Help with argv

This is a discussion on Help with argv within the C Programming forums, part of the General Programming Boards category; I am trying to take in command line arguments with argv. I am using the command line argument to define ...

  1. #1
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    Help with argv

    I am trying to take in command line arguments with argv. I am using the command line argument to define a mesh size for a numerical integration program. Running the program looks like this

    Code:
    mpiexec -n 4 ./ParallelSimpson .001
    However, my program sets the mesh size to 0. I am sure I am screwing something up in the conversion of the string argv[1] to a double. Here is the relevant code:

    Code:
    /*
     *  ParallelSimpson.c
     *  Parallel Simpson's Rule
     *
     *  Created by waterborne on 1/22/10.
     *  Copyright 2010 __MyCompanyName__. All rights reserved.
     *
     */
    
    #include "ParallelSimpson.h"
    
    int main(int argc, char* argv[]){
    	
    	/* MPI constants */
    	int					my_rank;								// Rank of process
    	int					p;										// Number of processes
    	int					source;									// Rank of source
    	int					dest;									// Rank of receiver
    	int					tag = 0;								// Tag for messages
    	float				I_n;									// Storage for integral value
    	MPI_Status			status;									// Return status for receive
    	
    	/* Math constants */
    	float				S_n = 0;									// Partial sum for integral approximation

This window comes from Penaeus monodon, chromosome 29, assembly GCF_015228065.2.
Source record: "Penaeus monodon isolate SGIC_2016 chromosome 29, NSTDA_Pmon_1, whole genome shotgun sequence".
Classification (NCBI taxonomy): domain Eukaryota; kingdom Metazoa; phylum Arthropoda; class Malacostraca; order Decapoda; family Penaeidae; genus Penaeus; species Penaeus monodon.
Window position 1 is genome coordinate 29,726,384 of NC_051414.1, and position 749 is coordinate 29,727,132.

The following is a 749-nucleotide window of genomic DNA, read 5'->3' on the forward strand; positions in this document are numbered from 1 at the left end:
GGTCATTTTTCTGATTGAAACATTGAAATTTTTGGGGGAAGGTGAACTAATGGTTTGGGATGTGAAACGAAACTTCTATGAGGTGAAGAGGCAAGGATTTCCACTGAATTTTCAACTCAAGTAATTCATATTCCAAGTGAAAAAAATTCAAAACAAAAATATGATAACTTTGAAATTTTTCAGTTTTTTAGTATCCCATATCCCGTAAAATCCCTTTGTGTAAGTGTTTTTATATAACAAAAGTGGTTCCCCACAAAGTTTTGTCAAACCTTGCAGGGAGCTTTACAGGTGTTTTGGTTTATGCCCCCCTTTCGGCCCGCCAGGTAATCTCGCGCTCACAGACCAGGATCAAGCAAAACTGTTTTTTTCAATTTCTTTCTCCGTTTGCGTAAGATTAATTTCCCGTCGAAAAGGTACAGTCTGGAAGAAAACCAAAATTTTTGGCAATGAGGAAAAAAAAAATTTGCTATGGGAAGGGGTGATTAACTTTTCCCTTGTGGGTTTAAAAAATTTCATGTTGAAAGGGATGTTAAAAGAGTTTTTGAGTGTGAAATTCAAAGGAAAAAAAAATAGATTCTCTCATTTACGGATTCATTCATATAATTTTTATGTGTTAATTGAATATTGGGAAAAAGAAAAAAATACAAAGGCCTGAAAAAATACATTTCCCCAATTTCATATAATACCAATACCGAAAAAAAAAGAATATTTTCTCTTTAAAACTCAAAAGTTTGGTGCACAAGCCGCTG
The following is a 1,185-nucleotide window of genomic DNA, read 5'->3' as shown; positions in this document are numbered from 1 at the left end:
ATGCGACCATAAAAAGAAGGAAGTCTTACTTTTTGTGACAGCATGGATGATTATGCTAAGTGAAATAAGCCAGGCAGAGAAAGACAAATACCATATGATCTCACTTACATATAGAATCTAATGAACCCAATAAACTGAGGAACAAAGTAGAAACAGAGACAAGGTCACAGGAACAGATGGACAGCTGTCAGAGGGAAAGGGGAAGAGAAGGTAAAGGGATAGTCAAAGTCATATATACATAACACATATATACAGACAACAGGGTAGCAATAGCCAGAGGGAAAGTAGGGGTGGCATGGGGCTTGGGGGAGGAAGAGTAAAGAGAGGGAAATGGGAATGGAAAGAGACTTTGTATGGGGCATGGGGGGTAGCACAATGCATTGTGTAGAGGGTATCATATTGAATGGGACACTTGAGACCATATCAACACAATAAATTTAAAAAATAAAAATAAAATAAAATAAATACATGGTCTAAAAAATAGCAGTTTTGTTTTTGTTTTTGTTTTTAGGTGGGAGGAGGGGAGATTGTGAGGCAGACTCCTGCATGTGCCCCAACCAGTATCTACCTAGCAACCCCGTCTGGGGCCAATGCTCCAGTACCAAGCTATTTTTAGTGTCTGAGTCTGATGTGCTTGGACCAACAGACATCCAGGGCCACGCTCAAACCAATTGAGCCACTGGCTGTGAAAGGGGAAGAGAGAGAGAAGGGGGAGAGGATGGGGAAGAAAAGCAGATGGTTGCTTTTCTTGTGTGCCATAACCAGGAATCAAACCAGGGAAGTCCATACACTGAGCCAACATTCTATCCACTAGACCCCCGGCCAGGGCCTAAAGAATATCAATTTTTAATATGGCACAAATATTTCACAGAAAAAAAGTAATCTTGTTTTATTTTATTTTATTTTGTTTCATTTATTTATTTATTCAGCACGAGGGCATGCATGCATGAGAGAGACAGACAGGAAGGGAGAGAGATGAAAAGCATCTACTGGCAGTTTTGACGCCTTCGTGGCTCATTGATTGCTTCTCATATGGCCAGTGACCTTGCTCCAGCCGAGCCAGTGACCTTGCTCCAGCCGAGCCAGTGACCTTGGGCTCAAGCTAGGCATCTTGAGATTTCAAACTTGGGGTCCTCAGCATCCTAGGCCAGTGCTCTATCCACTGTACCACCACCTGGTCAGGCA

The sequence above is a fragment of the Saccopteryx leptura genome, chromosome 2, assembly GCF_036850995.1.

float				A, B;									// Left and right endpoints respectively
    	double				h;										// Mesh size
    	float				x1, x2, x3;								// X values for each subinterval
    	float				sub_int_size;							// (B - A) / p
    	int					n;										// Iteration count
    	int					i;										// Loop counter
    	
    	/* Start up MPI */
    	MPI_Init(&argc, &argv);
    	
    	/* Find out process rank */
    	MPI_Comm_rank(MPI_COMM_WORLD, &my_rank);
    	
    	/* Find out number of processes */
    	MPI_Comm_size(MPI_COMM_WORLD, &p);
    	
    	/* Set mesh size */
    	if (argv[1] == NULL) {
    		h = .000001;											// Set default mesh size
    	}
    	else {
    		h = atof( &argv[1]);
    		printf("argc: %d\n", argc);
    		printf("Notice: mesh size set to %f\n", h);
    	}
    
    	/* Constant definitions */
    	A = -1.2;
    	B = .7;
    	if (A > B) {
    		printf("Error: invalid interval\nQuitting...");			// Check interval
    		return 1;
    	}
    	sub_int_size = (B - A) / p;
    	n = (B - A) / (h * p);
    	if (n % 2 == 0) {											// Make sure n is odd
    		n += 1;
    	}
    	
    	/* Simpson's rule loop */
    	for (i = 0; i < n ; i += 2) {
    		x1 = A + (sub_int_size * my_rank) + i * h;
    		x2 = A + (sub_int_size * my_rank) + (i + 1) * h;
    		x3 = A + (sub_int_size * my_rank) + (i + 2) * h;
    		S_n += SimpEval(x1, x2, x3);
    	}
    	
    	S_n *= h / 3.0;
    	
    	printf("Process %d calculated:: %f\n", my_rank, S_n);
    	
    	/* Sum results into I_n */
    	MPI_Reduce( &S_n, &I_n, 1, MPI_FLOAT, MPI_SUM, 0, MPI_COMM_WORLD);
    	
    	if (my_rank == 0) {
    		printf("Approximation is: %f\n", I_n);
    	}
    	
    	
    	/* Shut down MPI */
    	MPI_Finalize();
    	
    	return 0;
    }
    
    float SimpEval( float x1, float x2, float x3){
    	float				y;										// Returned value of Simpson rule over interval [x1,x3]
    	y = f(x1) + 4 * f(x2) + f(x3);
    	return y;
    }
    
    float f( float x){
    	float				y;										// Returned value of function
    	y = pow(x, 3.0);											// f(x) = x^3
    	return y;
    }
    And here is the output:

    Code:
    argc: 2
    Notice: mesh size set to 0.000000
    Process 0 calculated:: 0.000000
    argc: 2
    Notice: mesh size set to 0.000000
    Process 1 calculated:: 0.000000
    Approximation is: 0.000000